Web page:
Over time, the technology caught up with my rampant imagination and along came Skype. Now I could do house calls at very little cost. Parents became more involved in their children’s music lessons and I got to meet the family pets. Although the technology was better, people’s home computers varied in age and quality and bad connections could turn the lessons upside down. Often there were huge gaps in musical phrases and I was left to improvise with comments such as ... “Now tell me Olivia, how would you rate your performance? Give it a mark out of 10.” or “Which line do you think I would like to hear again?”

Nindigully pub

I quickly realised that it didn’t matter what the sound quality was like at my end as the important thing was that the student was preparing and playing for a teacher. This is always a daunting thing for all students but at the same time is an essential and motivating part of their musical journey.

In reality all music lessons are made up of four parts.

  1. The warm greeting that reassures the student that they are the most important person in their teacher’s life.
  2. Hearing the work set from the previous lesson.
  3. Setting new goals and explaining new concepts.
  4. Congratulating the student and possibly suggesting that with a little more practice they could be the next very big thing to take the music world by storm.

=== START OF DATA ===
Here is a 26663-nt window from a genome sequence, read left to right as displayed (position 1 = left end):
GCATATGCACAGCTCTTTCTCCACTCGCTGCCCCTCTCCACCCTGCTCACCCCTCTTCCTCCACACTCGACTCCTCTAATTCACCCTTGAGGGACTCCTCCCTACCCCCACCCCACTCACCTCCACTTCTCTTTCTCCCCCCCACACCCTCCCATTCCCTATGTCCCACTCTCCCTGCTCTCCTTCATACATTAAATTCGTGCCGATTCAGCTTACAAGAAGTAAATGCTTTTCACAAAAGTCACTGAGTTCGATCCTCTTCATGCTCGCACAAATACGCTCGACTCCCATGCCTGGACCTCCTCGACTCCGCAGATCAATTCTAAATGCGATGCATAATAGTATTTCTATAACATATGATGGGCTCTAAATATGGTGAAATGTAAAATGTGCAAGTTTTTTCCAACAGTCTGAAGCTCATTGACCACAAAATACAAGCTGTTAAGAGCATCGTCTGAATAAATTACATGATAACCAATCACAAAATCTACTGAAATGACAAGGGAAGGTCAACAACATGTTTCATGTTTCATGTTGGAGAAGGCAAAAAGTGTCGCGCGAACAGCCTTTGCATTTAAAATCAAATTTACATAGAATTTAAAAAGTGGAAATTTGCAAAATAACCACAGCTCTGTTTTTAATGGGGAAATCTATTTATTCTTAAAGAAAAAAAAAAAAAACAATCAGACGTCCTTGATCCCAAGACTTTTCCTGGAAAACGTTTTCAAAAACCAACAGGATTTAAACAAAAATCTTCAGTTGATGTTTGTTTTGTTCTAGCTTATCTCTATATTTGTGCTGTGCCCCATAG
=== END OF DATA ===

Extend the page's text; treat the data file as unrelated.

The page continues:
All of these things can be done by distance but the one area I found I had to be careful with was the third one. My explanations needed to be very clear and concise.

As the years go by, connections and equipment have improved but it still requires great patience and expertise. I quickly learnt never to show any frustration or irritation with the technology because I knew that if things got really bad I could resort to continuing the lesson by phone which is remarkably effective. Mind you, I do remember one particularly challenging phone situation when teaching a young boy on a remote property, the trombone. He didn’t have a speaker phone so I would be shouting instructions down the phone whilst he was happily gliding around on his instrument, oblivious of his teacher. At the time I thought this was perfect material for the Monty Python team ... did I mention that you need a well-developed sense of humour to survive distance teaching?

In the end, it is always human warmth and good humour that make distance teaching work. I have taught some students whom I’ve never met but I know if I’m lucky enough to meet them in person it will be really wonderful.

Now in 2020, with music teachers all around the world having to teach remotely, I’m heartened to hear from many teachers how excited they are by their new experiences. They are delighted to see their students’ happy and relaxed faces and of course they are thrilled to meet all the family pets.

Never before have music lessons been such a lifeline. I predict that from these times of home isolation over the next few months we will produce some extraordinary results.